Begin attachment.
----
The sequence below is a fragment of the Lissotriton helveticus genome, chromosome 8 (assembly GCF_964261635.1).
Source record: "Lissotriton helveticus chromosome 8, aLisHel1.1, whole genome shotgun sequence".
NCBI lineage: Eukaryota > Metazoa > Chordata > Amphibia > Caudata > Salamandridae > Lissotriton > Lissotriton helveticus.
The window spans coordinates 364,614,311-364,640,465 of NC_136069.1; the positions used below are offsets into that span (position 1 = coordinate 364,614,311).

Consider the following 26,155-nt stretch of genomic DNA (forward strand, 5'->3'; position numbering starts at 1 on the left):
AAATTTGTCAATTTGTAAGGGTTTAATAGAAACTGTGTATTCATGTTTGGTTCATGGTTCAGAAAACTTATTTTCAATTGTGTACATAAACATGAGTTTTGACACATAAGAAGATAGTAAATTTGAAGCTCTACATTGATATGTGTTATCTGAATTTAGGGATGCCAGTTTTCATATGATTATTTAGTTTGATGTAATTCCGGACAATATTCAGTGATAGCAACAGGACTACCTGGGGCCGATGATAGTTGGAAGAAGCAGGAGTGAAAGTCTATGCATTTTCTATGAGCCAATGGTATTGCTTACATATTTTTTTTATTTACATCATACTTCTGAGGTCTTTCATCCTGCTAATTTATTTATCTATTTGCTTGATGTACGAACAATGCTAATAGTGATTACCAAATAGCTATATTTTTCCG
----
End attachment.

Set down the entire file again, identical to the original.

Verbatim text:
The sequence below is a fragment of the Lissotriton helveticus genome, chromosome 8 (assembly GCF_964261635.1).
Source record: "Lissotriton helveticus chromosome 8, aLisHel1.1, whole genome shotgun sequence".
NCBI lineage: Eukaryota > Metazoa > Chordata > Amphibia > Caudata > Salamandridae > Lissotriton > Lissotriton helveticus.
The window spans coordinates 364,614,311-364,640,465 of NC_136069.1; the positions used below are offsets into that span (position 1 = coordinate 364,614,311).

Consider the following 26,155-nt stretch of genomic DNA (forward strand, 5'->3'; position numbering starts at 1 on the left):
AAATTTGTCAATTTGTAAGGGTTTAATAGAAACTGTGTATTCATGTTTGGTTCATGGTTCAGAAAACTTATTTTCAATTGTGTACATAAACATGAGTTTTGACACATAAGAAGATAGTAAATTTGAAGCTCTACATTGATATGTGTTATCTGAATTTAGGGATGCCAGTTTTCATATGATTATTTAGTTTGATGTAATTCCGGACAATATTCAGTGATAGCAACAGGACTACCTGGGGCCGATGATAGTTGGAAGAAGCAGGAGTGAAAGTCTATGCATTTTCTATGAGCCAATGGTATTGCTTACATATTTTTTTTATTTACATCATACTTCTGAGGTCTTTCATCCTGCTAATTTATTTATCTATTTGCTTGATGTACGAACAATGCTAATAGTGATTACCAAATAGCTATATTTTTCCG